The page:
Millenials are sometimes seen by prior generations as being self-centered, entitled and unfocused. Their behavior, however, stems from being raised in a digital, networked world where they have been taught to be true to themselves, independent and ambitious. Additionally, studies point to this generation as being the most socially conscious consumers to date. Many Millenials feel personally responsible for making a difference in the world and expect the same from both their education and workplaces. As this generation increases its buying power and enters the workforce, Millenial’s role as both customers and employees has significant implications for companies and the way they do business.

Lead with purpose.
Given this generation’s strong sense of social consciousness it is of no surprise that they have embraced cause-based actions and expect companies to do the same. This is largely due to the fact that Millenials hold a deep belief that business has the power to change the world and they look towards companies to lead the way in doing so. Companies that engage Millenials in doing business that contributes to the greater good will build deep loyalty with this generation as both consumers and employees.

Make it a dialogue, not a monologue.
Many companies express concerns about embracing social media because they fear the loss of control that it entails. Millenials, however, have grown up with a plethora of digital tools that have enabled them to broadcast their thoughts to the world and have engrained in them the belief that their voice matters and deserves to be heard. While shifting to an open conversation may feel uncomfortable for some companies, they have more to gain from joining these conversations that are already happening than not. Furthermore, as digital tools become increasingly sophisticated, open dialogue will become the expectation and a necessary form of engagement in order for companies to maintain relevance with this generation.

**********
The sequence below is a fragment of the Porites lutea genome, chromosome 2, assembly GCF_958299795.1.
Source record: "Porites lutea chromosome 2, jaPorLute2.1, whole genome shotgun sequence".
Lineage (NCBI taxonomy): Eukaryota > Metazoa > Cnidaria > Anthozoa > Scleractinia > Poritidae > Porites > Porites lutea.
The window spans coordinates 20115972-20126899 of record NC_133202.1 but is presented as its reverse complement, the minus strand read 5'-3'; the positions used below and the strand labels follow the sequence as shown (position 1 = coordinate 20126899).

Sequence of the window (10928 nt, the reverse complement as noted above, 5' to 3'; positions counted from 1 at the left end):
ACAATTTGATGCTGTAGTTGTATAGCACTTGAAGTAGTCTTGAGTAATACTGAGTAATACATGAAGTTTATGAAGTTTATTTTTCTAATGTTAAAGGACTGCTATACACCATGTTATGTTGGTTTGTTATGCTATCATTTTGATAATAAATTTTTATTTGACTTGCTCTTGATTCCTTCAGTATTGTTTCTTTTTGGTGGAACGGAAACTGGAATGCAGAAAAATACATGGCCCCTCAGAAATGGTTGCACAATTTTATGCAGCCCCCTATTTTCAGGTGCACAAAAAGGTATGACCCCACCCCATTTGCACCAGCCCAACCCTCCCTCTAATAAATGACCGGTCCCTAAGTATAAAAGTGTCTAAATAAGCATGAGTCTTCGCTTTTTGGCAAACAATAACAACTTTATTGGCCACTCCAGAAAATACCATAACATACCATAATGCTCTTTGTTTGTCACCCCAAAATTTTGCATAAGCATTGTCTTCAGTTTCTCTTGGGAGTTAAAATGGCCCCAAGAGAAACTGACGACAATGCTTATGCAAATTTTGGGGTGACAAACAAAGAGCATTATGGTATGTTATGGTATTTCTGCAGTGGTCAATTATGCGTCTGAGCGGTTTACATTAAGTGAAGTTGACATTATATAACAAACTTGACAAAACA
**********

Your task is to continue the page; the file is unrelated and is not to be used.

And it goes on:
Think collective success.
Millenials have grown up in a networked world and fully understand the value of interconnectedness. They believe that alone we can do a little bit, but that by working together we can do a lot. Millenials question conventional definitions of success and look to their peers, networks and communities to achieve big, purposeful goals. Companies that leverage this enthusiasm and tendency towards collaboration can engage Millenials in raising the bar and driving innovation.

—Alyson Madrigan

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